Author Archives: Mark Wilson

About Mark Wilson

Mark Wilson is a Professor of Geology at The College of Wooster. He specializes in invertebrate paleontology, carbonate sedimentology, and stratigraphy. He also is an expert on pseudoscience, especially creationism.

New paper on predatory drill holes in Cambrian/Ordovician brachiopods (northern Estonia and northwest Russia)

Once again I’m proud to be on Olev Vinn’s team with this new article on predatory drill holes in Cambrian and Ordovician brachiopods. Predation in the fossil record is always interesting, especially in the early Paleozoic. Here is the abstract … Continue reading

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Israeli Graduate Student Yael Leshno Afriat summarizes her work in the Middle Jurassic of Israel

For several years I’ve been in the advising circle of Yael Leshno Afriat, a geology graduate student at The Hebrew University in Jerusalem. She has been working in the gorgeous Middle Jurassic units of northern and southern Israel — rocks … Continue reading

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A Wooster Geologist goes virtual

Wooster, Ohio — We can’t let the eventful year of 2020 to pass without some record in this blog of how these difficult times profoundly affected Wooster’s Department of Earth Sciences. Along with the rest of the American educational system, … Continue reading

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A new paper describing and interpreting a new crinoid from the Upper Ordovician of Estonia

I am very pleased to announce that Lena Cole, Bill Ausich, and I have a new article that appeared (on a dramatic election day in the USA!) in Papers in Palaeontology: “A Hirnantian holdover from the Late Ordovician Mass Extinction: … Continue reading

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New Paper: Quantifying ecospace utilization and ecosystem engineering during the early Phanerozoic — The role of bioturbation and bioerosion

I am thrilled to announce the publication today of this comprehensive open-access paper in Science Advances: “Quantifying ecospace utilization and ecosystem engineering during the early Phanerozoic — The role of bioturbation and bioerosion“. It was a long time coming after … Continue reading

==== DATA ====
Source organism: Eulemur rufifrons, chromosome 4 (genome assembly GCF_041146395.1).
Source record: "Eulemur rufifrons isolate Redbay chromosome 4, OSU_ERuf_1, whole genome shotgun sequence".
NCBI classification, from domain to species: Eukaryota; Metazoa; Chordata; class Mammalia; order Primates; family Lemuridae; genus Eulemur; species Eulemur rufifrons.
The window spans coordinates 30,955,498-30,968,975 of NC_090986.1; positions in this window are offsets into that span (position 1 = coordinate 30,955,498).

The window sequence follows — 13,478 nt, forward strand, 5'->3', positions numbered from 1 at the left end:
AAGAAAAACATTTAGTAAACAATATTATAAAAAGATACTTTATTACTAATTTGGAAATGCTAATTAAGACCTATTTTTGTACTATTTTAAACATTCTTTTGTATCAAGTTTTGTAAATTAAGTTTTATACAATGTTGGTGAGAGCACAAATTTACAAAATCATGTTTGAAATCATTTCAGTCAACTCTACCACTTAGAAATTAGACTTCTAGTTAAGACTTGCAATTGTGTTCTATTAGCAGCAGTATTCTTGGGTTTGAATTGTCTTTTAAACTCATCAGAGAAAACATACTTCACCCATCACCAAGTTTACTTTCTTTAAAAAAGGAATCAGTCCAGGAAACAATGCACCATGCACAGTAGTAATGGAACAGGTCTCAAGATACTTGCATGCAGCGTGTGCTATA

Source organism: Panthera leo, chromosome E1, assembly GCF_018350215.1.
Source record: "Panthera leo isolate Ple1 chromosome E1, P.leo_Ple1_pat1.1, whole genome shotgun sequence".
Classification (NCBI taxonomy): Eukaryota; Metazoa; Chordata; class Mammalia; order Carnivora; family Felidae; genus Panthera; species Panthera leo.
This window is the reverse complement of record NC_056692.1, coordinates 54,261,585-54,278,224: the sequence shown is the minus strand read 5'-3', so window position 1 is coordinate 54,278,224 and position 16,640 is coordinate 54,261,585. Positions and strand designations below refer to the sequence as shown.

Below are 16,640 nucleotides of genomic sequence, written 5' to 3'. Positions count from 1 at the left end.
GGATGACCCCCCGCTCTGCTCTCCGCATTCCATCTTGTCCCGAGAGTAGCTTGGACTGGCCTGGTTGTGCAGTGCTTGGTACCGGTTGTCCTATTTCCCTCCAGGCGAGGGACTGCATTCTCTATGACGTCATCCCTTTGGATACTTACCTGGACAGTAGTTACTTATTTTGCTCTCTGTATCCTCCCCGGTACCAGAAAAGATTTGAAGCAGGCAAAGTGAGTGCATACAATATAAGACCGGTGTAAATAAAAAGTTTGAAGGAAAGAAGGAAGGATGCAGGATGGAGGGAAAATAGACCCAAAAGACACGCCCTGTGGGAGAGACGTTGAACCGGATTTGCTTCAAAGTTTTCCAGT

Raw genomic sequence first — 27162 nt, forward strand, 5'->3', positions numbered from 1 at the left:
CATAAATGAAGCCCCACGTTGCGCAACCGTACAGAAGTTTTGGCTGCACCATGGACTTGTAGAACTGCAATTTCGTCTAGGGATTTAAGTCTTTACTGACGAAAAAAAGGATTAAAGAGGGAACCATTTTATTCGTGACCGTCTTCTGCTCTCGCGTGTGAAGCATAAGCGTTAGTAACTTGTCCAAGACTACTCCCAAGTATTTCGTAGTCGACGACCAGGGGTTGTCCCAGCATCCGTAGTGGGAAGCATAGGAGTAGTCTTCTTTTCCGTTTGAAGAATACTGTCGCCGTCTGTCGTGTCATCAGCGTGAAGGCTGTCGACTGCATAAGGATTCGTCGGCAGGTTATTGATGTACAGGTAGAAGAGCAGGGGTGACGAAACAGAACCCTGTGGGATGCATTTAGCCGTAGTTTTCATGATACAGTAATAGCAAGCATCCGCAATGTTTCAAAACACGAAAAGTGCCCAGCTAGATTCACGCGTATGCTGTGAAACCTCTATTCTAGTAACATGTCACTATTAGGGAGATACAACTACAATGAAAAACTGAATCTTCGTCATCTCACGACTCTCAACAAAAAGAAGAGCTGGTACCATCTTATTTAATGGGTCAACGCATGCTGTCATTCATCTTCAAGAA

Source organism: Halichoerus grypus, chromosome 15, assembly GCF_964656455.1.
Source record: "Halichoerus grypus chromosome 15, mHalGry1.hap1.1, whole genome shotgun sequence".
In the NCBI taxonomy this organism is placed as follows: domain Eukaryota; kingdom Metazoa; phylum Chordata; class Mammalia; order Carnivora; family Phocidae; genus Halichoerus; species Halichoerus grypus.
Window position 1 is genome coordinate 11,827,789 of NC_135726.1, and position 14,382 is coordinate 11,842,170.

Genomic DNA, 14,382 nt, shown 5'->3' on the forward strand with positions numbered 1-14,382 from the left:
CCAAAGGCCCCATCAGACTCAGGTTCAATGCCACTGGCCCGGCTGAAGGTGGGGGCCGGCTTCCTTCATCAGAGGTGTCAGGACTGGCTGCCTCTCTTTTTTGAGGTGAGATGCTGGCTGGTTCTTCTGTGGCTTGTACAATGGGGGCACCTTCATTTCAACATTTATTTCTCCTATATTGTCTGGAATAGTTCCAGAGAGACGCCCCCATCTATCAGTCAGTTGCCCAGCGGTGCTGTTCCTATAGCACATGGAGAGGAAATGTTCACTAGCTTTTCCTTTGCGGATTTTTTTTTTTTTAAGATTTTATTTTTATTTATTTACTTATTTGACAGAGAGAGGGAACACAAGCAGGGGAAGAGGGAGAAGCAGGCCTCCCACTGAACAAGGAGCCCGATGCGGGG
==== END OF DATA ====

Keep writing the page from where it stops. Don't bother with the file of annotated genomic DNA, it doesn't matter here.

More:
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New paper on a symbiotic relationship between tube-dwellers and bryozoans in the Silurian of Estonia

I have thoroughly enjoyed my many expeditions to the wondrous Baltic country of Estonia. My Estonian colleagues are fabulous, and I’ve been privileged to share the adventures with numerous students and Bill Ausich of Ohio State. Now during this global … Continue reading

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The complex origin of ooids in the Middle Jurassic Carmel Formation of southwestern Utah: Anna Cooke’s Senior Independent Study thesis

Editor’s Note: Independent Study (IS) at The College of Wooster is a three-course series required of every student before graduation. Earth Sciences students typically begin in the second semester of their junior years with project identification, literature review, and a … Continue reading

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Coryphodon and the Paleocene-Eocene Thermal Maximum: Emily Randall’s Senior Independent Study thesis

Editor’s Note: Independent Study (IS) at The College of Wooster is a three-course series required of every student before graduation. Earth Sciences students typically begin in the second semester of their junior years with project identification, literature review, and a … Continue reading

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Jurassic bivalves in a shallow epicontinental seaway: Evan Shadbolt’s Senior Independent Study thesis

Editor’s Note: Independent Study (IS) at The College of Wooster is a three-course series required of every student before graduation. Earth Sciences students typically begin in the second semester of their junior years with project identification, literature review, and a … Continue reading

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Wooster’s Team Utah 2020 Fieldwork

This is the index page for Wooster’s Team Utah 2020 expedition (March 9-13, 2020). The team members above are, from the left, Will Santella (’21), Juda Culp (’21), Nick Wiesenberg (geological technician), and Dr. Shelley Judge (structural geologist and tectonicist). … Continue reading

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